ZETA is the cornerstone of the ZetaChain ecosystem and plays a pivotal role in functional programmability and governance. ZetaChain stands out for its interoperability and support for full-chain dApps, and its key network activities rely on ZETA.

Overview of the main functions of the ZETA Token

  • Network Incentives: ZETA tokens provide incentives for validators through block rewards, transitioning from a fixed pool to variable inflation. This system aligns the interests of validators with the long-term security of the network;

  • Transaction fees: Transactions within ZetaChain require ZETA to pay Gas fees, which will be distributed to validators and network participants. This mechanism prevents spam and DDoS attacks;

  • Cross-chain information transfer and value transfer: For cross-chain transactions, ZETA is burned on the source chain and minted on the destination chain, without creating new packaging assets;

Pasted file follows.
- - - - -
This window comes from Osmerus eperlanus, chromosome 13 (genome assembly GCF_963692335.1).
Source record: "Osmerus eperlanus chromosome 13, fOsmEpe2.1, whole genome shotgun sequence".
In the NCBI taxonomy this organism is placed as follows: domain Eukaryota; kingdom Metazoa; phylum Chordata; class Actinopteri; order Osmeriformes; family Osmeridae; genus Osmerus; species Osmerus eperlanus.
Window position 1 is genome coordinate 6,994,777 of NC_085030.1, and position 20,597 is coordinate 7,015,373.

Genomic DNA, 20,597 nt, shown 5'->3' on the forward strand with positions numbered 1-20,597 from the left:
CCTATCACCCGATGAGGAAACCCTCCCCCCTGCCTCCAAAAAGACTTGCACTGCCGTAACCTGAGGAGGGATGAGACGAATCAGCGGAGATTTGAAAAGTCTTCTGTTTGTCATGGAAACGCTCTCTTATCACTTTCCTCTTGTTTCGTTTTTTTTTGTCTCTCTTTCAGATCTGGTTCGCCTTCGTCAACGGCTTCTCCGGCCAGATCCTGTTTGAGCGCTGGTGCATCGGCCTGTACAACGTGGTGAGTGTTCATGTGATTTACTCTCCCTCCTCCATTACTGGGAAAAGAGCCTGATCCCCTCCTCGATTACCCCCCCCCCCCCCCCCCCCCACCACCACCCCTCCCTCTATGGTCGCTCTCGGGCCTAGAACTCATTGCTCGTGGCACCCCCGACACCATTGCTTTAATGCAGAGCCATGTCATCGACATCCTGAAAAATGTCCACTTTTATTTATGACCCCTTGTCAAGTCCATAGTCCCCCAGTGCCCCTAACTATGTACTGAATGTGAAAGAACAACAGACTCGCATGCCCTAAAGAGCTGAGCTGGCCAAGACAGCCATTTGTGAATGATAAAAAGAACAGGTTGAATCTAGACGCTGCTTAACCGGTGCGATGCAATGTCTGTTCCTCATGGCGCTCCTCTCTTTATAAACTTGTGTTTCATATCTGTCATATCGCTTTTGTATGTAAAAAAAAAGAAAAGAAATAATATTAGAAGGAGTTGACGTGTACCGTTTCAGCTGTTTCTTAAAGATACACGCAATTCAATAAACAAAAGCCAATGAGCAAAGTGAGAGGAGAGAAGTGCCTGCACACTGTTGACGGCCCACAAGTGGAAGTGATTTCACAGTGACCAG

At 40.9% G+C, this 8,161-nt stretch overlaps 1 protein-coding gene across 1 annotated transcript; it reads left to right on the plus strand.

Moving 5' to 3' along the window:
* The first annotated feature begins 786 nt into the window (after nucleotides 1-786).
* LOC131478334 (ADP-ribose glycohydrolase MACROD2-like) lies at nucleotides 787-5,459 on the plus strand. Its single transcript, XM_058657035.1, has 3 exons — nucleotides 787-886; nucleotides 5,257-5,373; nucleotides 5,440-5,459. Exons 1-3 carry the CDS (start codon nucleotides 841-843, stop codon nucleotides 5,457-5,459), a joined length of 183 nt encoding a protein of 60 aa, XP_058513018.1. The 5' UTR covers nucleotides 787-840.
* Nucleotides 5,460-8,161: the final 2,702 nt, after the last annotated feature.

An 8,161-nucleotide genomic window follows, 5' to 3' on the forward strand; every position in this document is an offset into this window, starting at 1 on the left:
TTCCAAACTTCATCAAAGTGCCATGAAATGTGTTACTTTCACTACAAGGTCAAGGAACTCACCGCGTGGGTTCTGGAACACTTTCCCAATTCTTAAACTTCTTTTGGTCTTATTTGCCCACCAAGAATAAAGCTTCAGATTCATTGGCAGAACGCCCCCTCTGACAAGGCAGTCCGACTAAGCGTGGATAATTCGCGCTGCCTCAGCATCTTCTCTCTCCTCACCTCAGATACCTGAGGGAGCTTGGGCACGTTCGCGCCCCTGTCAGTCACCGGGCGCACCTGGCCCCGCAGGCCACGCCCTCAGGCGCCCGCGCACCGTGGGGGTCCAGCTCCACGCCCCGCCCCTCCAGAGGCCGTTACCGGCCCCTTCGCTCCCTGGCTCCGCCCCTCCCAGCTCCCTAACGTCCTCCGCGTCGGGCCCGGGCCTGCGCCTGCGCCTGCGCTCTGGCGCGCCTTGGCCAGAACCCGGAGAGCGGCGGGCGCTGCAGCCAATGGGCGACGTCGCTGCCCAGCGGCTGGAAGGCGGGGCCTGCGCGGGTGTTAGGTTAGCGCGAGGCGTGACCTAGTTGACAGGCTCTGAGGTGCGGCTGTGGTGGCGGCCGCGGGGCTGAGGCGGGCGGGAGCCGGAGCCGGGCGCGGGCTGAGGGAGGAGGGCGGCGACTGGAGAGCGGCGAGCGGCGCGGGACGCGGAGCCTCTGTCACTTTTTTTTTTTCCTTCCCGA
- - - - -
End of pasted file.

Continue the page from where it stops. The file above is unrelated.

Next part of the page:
• Core liquidity pool: ZetaChain’s liquidity pool is composed of ZETA and other assets, which facilitates user transactions and pays transaction fees and rewards to liquidity providers;

  • Management role: ZETA holders participate in network management, influence key decisions and policy changes, and ensure that the development of the network is community-led.

Overall, ZETA’s multifaceted utility supports ZetaChain’s security, efficiency, and decentralized governance, making it an essential part of the network’s functionality.

ZETA Token Economics and Issuance

The initial total supply of ZETA tokens is 2.1 billion, and the planned inflation rate after four years is approximately 2.5% per year. Token distribution (see reference link 1) will be strategically allocated to various parts of the ecosystem:

  • User Growth Pool (10%): The goal is to expand the user base through measures such as airdrops and community rewards;

  • Ecosystem Growth Fund (12%): Supports ecosystem development and helps partners and dApp developers;